The Theater at Solaire
ANOTHER WELCOME VENUE FOR THE PERFORMING ARTS IN METRO MANILA
by Pablo A. Tariman
There is a lot going for this venue called The Theater formally introduced to the public last night (November 26) at the Solaire in Pasay City.
It’s on the other far end of Mall of Asia almost approaching coastal road and it is easy to see it is part of the resort and casino complex.
Its president and chief operating officer, Thomas Arasi and vice-president for brand and marketing, Jasper Evangelista, called it their newest crown jewel and indeed, its features are pretty impressive.
It has a capacity of 1,760 which makes it ideal for musical theater, opera, symphonic concerts and ballet, among others.
Its backstage amenities are even more revealing. It has 12 fully furnished dressing rooms, an accommodating green room, a multipurpose rehearsal studio, a black box performance space, laundry and wardrobe rooms, production spaces and an extensive TV monitor and communications system.
It is easy to bring in elaborate ballet and opera sets with its same-level loading dock, ample wing space, 62 fly lines, a trap door area and a versatile orchestra pit with hydraulic systems.
In this preview concert, the orchestra is right behind the soloists in another level.
The first good thing about the theater staff is that its entertainment director is actor-director Audie Gemora who knows theater requirements inside and out.
He made a mini-musical explaining how the theater came about and the people involved and what they contributed and how they can serve the performing arts and its public.
For this concertgoer schooled in the natural acoustics of Philamlife Theater and the CCP, the state-of-the-art theater equipment of Solaire is total strange territory.
Technical director Shax Siasoco (he was the one who invited me to the opening) gave me an idea shortly before the program started. The theater has something for rock and pop concerts but it has something for the classical events as well.
All it needed was to push a button and voila – you have natural acoustics “without microphones” for the sound-conscious opera singers and instrumentalists.
Conductor Gerard Salonga made it all comprehensible by letting a trumpet player play with microphones and later, without them.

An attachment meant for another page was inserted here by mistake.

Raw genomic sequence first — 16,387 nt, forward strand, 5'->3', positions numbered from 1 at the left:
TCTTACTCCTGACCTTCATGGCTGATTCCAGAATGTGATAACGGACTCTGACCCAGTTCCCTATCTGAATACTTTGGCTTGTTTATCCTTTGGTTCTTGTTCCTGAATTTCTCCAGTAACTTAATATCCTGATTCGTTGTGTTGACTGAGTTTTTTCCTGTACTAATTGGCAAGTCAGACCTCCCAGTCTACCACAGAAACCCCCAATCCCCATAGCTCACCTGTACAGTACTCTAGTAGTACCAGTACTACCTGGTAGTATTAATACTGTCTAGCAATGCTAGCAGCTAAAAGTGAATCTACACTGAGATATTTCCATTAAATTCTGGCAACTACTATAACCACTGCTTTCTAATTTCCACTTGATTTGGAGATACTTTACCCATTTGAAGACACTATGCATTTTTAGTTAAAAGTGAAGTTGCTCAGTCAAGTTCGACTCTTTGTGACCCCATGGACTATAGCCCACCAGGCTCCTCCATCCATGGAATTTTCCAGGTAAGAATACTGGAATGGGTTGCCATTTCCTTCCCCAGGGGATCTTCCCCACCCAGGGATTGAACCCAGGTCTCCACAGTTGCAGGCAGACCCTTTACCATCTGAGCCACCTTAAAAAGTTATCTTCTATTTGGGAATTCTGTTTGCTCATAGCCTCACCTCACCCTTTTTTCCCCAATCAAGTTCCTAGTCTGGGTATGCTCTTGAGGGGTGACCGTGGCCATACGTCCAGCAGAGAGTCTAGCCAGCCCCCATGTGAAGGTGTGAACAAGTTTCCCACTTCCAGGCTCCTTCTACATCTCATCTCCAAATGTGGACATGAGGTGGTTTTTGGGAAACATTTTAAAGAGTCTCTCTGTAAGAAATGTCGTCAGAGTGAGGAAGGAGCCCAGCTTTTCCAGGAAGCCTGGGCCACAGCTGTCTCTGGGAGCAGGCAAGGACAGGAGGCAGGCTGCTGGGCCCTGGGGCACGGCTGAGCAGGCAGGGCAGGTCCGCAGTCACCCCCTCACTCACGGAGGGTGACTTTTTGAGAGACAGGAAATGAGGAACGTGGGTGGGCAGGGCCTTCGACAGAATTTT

One liked what one heard.
To farther demonstrate his point, the ABS CBN Philharmonic performed with soloists who must have been relieved of not worrying how they would sound in that new venue.
The theater technology took care of all that.
Karla Gutierrez rendered a profoundly moving “O mio babbino caro,” soprano Myramae Meneses was a youthful Druid priestess in “Casta diva” (from Norma) and her solid notes are echoes of Edita Gruberova, another distinguished Norma of her generation.
Soprano Camille Lopez-Molina carved a well-defined “Ritorna vincitor” (from Aida) in flaming red gown which was just right for the “Carmen” number.
The ensemble singing in”Libiamo” (Traviata) still sounded natural.
All throughout the classical numbers, conductor Salonga showed a keen affinity with the singers even as the orchestra was in an elevated area — not in the same floor level of the soloists.
Under him, ABS CBN Philharmonic showed it can do excellent work as accompanists and with all the nuances of the arias evenly projected from beginning to end. There was a magical way the orchestra would end a piece long after the singer had sung the last phrase.
Salonga was even more astounding accompanying Lisa Macuja Elizalde in the Rose Adagio (from Sleeping Beauty) for five cavaliers with Ballet Manila danseurs. The tempo was just right, the turns of phrasing perfect for the dancer’s feet and that allowed Macuja to focus on her balance with nary a scary thought of notes going ahead or behind her toes.
As for Macuja, she showed how it is dancing at age 50. In that demanding excerpt, she still looked luminous and confident. (On the other hand, that seamless Rose Adagio made other dance numbers in the program look utterly pedestrian.)
The rest of the program showed that the theater can mount concerts with varied persuasions from musicals to OPM with superb numbers from Isay Alvarez, Robert Sena, Christian Bautista, Sam Concepcion and Karylle, among others.
Lea Salonga closed the Broadway Suite with the ABS CBN Philharmonic and emerged a totally hypnotizing performer no matter how many times you have heard that medley.
The way she became the character she was singing and making every song deeply felt gave her an edge without meaning to.
The perfect rapport with her conductor-brother was joy to watch and you can see how well they work hard to give justice the music .
Seeing conductor Salonga do well both in pop and classical — and making a mark in both – is a good portent our young conductors are doing well and can now afford to remain guilt-free about “committing mortal sins” in the pop genre.
In the same manner that The Theater is not just for classical events but for other forms of entertainment from ballroom dancing to fashion shows and beauty pageants, among others.
For this old-school concert-goer, that Solaire opening was a fairly good schooling in theater acoustics especially in the area of state-of-the-art.
In one’s time, one tested acoustics of possible venues by simply clapping one’s hands and waiting for the sound to bounce back or fade.
In The Theater in Solaire, all you need is to push a button and there goes your desired sound. Only three theaters in Asia have this facility and one savored it with joy in the theater opening last night.
(For inquiries on coming shows at Solaire, contact Joy A. Wassmer, Director of Communications and Public Relations , Telephone Number: + 63 2 883 8783 Mobile Number: +63 999 886 1698 or E-mail: email@example.com)